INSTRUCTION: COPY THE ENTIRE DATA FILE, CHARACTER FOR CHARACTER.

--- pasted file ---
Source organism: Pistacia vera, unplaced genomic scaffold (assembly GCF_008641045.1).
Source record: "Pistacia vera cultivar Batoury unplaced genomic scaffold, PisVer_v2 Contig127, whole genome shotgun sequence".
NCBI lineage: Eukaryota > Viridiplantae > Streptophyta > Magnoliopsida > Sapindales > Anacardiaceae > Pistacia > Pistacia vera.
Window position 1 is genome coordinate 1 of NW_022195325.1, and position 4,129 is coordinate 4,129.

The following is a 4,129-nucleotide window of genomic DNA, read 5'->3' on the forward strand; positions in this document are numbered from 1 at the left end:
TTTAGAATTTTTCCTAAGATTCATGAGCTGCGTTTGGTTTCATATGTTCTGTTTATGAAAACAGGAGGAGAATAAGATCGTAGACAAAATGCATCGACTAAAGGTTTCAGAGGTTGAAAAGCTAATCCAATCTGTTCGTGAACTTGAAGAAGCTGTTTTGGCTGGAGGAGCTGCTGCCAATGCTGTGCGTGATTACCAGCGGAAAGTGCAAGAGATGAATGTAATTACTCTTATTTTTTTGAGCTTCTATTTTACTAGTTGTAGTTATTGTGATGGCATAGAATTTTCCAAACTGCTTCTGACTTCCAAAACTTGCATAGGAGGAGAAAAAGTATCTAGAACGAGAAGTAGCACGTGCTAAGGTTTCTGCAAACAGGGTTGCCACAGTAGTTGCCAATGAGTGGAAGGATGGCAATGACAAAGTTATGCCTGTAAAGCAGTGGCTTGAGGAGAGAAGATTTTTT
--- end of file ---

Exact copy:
Source organism: Pistacia vera, unplaced genomic scaffold (assembly GCF_008641045.1).
Source record: "Pistacia vera cultivar Batoury unplaced genomic scaffold, PisVer_v2 Contig127, whole genome shotgun sequence".
NCBI lineage: Eukaryota > Viridiplantae > Streptophyta > Magnoliopsida > Sapindales > Anacardiaceae > Pistacia > Pistacia vera.
Window position 1 is genome coordinate 1 of NW_022195325.1, and position 4,129 is coordinate 4,129.

The following is a 4,129-nucleotide window of genomic DNA, read 5'->3' on the forward strand; positions in this document are numbered from 1 at the left end:
TTTAGAATTTTTCCTAAGATTCATGAGCTGCGTTTGGTTTCATATGTTCTGTTTATGAAAACAGGAGGAGAATAAGATCGTAGACAAAATGCATCGACTAAAGGTTTCAGAGGTTGAAAAGCTAATCCAATCTGTTCGTGAACTTGAAGAAGCTGTTTTGGCTGGAGGAGCTGCTGCCAATGCTGTGCGTGATTACCAGCGGAAAGTGCAAGAGATGAATGTAATTACTCTTATTTTTTTGAGCTTCTATTTTACTAGTTGTAGTTATTGTGATGGCATAGAATTTTCCAAACTGCTTCTGACTTCCAAAACTTGCATAGGAGGAGAAAAAGTATCTAGAACGAGAAGTAGCACGTGCTAAGGTTTCTGCAAACAGGGTTGCCACAGTAGTTGCCAATGAGTGGAAGGATGGCAATGACAAAGTTATGCCTGTAAAGCAGTGGCTTGAGGAGAGAAGATTTTTT